Linux has no fair-share scheduling that really works for compute servers
I was recently contacted by someone who has a small group of compute servers and wanted a simple way to do some sort of fair share scheduling for them, without the various overheads of an actual job allocation system like SLURM. This person was drawn to me because of my entry on how we do per-user CPU and memory resource limits on Ubuntu 18.04. Unfortunately the real answer to their questions is that you cannot really do useful resource management and fair-share scheduling of compute servers with only standard Linux facilities.
The problem, as always, is memory (specifically RAM). CPU can be dynamically allocated and reallocated in response to things like the number of people trying to use a machine, but memory can't really be in practice (and certainly Linux has no good mechanism to try to do so). Once a program has been allocated memory, it's a more or less done deal. Fair share scheduling requires dynamic flows of resources, not up front allocation, and memory is effectively allocated up front.
The simplest option is to decide that everyone gets to use one Nth of the machine's memory, for some suitable N, and then train your users to not log in to a machine that already has N people using it. The problem with this is people who log on to an otherwise idle machine and then are artificially restricted from using all of its memory, even though the rest of it is idle. This creates unhappy people and leaves your resources under-utilized, unless your machines are so actively used that there are always N people on each of them (and a different N people).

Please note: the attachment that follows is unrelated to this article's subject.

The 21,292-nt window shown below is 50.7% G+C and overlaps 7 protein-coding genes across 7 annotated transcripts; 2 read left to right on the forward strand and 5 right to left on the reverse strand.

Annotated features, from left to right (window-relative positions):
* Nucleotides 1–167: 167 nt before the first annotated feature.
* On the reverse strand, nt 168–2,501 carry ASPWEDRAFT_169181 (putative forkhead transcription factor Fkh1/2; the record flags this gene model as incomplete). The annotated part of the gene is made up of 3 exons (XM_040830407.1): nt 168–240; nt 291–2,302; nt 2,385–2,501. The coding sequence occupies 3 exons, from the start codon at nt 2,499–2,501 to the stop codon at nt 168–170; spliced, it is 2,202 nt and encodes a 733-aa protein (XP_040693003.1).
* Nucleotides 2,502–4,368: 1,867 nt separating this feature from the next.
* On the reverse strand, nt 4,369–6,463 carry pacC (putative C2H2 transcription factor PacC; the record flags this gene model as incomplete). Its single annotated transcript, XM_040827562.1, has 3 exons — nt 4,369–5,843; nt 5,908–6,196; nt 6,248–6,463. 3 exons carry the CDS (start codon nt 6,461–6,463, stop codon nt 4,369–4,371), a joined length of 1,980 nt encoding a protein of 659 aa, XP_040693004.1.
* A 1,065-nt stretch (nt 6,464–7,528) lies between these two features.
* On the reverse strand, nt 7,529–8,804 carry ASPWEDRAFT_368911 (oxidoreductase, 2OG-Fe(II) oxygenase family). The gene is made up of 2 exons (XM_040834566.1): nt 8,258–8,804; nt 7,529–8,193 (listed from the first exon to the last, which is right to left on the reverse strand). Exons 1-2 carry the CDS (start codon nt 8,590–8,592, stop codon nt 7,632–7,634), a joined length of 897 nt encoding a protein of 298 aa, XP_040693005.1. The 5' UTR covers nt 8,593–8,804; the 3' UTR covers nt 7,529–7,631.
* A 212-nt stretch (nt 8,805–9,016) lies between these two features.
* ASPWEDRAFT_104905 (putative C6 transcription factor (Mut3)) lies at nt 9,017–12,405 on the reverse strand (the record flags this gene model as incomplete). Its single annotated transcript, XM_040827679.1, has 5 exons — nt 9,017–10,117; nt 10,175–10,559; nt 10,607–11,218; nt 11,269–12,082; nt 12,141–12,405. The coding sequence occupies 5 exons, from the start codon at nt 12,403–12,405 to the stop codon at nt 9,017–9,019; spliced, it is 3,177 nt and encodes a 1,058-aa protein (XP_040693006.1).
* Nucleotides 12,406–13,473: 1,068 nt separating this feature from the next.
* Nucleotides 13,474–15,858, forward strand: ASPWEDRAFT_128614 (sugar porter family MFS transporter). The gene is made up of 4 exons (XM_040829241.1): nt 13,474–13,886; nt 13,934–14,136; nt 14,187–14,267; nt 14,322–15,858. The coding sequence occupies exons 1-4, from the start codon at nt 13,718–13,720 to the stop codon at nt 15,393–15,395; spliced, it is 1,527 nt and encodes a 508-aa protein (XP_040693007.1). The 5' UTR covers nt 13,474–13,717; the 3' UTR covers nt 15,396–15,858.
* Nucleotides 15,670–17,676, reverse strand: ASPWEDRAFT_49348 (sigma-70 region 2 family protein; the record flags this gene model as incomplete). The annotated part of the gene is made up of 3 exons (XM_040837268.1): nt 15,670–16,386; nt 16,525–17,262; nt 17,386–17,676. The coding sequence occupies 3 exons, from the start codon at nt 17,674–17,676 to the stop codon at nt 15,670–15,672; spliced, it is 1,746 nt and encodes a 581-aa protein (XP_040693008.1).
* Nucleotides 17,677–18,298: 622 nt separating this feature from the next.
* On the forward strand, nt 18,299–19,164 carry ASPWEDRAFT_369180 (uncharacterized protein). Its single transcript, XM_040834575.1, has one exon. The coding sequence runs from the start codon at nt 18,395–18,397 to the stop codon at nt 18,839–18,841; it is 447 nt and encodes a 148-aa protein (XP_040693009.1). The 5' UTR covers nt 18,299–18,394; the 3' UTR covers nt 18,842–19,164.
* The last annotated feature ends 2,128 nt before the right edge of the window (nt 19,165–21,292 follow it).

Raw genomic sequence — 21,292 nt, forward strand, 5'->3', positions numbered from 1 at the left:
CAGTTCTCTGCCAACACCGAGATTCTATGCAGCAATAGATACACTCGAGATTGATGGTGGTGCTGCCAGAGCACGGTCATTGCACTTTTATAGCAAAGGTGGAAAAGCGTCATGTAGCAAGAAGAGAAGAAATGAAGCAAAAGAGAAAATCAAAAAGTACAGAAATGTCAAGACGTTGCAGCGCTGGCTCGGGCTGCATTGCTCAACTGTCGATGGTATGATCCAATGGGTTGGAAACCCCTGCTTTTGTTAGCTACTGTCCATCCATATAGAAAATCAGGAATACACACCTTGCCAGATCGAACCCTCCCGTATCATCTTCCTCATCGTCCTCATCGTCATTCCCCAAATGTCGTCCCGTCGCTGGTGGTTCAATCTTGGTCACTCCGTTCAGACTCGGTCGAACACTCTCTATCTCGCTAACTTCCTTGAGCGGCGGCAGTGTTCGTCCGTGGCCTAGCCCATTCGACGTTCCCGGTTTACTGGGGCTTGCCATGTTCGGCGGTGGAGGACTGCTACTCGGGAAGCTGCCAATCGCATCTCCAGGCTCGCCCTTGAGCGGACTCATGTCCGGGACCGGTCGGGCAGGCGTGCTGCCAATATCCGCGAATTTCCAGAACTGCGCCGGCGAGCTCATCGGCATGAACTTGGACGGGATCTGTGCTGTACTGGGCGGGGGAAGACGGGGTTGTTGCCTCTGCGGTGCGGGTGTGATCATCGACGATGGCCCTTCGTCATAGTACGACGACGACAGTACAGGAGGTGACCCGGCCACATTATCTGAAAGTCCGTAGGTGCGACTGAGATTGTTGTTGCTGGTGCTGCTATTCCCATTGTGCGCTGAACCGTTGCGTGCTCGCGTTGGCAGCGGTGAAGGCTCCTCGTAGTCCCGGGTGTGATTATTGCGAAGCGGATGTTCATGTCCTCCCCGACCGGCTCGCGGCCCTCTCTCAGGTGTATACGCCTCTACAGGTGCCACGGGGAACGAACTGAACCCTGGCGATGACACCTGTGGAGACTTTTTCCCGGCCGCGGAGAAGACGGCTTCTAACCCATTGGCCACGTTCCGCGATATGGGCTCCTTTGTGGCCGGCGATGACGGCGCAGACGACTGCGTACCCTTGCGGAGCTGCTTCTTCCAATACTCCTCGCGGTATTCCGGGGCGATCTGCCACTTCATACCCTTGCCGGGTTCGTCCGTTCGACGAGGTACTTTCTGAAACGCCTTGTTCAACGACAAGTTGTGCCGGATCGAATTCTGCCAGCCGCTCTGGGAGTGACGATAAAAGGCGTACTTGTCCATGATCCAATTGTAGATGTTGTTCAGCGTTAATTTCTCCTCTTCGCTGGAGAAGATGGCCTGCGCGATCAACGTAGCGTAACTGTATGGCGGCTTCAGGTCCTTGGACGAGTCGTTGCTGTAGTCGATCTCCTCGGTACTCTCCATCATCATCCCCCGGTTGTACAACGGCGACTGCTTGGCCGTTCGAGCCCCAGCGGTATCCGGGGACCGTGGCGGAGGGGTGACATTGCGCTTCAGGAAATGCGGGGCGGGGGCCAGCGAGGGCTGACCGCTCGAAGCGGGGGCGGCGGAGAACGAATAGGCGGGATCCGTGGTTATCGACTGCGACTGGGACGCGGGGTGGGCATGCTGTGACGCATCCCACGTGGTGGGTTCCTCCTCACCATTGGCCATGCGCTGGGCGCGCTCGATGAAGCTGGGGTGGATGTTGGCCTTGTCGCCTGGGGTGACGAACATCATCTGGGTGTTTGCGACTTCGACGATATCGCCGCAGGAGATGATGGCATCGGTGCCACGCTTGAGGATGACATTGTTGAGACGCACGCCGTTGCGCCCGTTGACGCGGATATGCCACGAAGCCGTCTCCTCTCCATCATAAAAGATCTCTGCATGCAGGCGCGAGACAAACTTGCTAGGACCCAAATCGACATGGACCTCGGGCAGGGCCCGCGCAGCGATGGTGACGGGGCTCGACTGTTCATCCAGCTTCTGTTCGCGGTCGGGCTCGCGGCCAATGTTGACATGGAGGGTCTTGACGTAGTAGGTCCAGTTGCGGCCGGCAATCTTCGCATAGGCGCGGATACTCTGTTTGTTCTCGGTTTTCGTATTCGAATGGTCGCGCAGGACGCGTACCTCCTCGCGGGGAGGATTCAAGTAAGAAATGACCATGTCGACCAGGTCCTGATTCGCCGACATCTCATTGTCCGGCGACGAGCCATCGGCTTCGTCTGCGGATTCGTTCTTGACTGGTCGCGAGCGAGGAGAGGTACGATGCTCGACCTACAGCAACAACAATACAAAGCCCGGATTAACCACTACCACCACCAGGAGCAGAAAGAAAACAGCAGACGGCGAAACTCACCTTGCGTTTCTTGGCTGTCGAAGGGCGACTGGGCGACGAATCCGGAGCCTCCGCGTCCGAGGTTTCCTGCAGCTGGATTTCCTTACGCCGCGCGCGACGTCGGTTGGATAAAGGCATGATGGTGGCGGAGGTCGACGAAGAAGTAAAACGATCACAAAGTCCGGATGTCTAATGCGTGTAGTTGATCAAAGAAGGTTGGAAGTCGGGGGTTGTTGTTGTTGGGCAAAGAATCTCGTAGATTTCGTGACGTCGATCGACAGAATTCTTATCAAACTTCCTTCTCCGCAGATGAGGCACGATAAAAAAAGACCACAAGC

(This solution will work okay if your machines have far more memory than your users need or want for their jobs. At that point you can pick a maximum per-user memory usage that allows for a decent number of people on a machine at once, and that also doesn't constrain your people too much. Unfortunately we are not in this situation; some of our researchers really do want to run jobs that use large amounts of RAM.)
The hacky option is probably to have a very large amount of swap space (ideally on NVMe drives) and dynamically adjust the amount of RAM and swap space that people were allowed to use based on how many people are currently using the machine. When no one else is logged in, you get all of the machine's memory and no swap space; when one other person logs in you get half of the RAM and enough swap space so your programs don't die on the spot, and so on. One problem with this is that for compute jobs that really use all of their memory, you've just made them thrash to death. If your swap space is on NVMe, hopefully you haven't killed the rest of the system in the process.
The good solution is to allow people to reserve the resources they need up front, including memory, and then arrange to not overcommit your compute servers (and to limit people to what they reserved). You can do this with scripts if you want, but a simple implementation doesn't enforce any sort of fairness. To do fairness, you really need some sort of accounting and then a policy about how to assign priority and mediate conflicts. Doing exactly this sort of reservation, accounting, and priority allocation is one of the important jobs of a system like SLURM.
My personal view is that by the time you're thinking about how to implement the hacky option, you should give up and install SLURM. SLURM is sort of a pain to configure, but once you have it set up it's not too complicated to operate, it works well, and many people are already used to using it.
Sidebar: Our local solution is a hybrid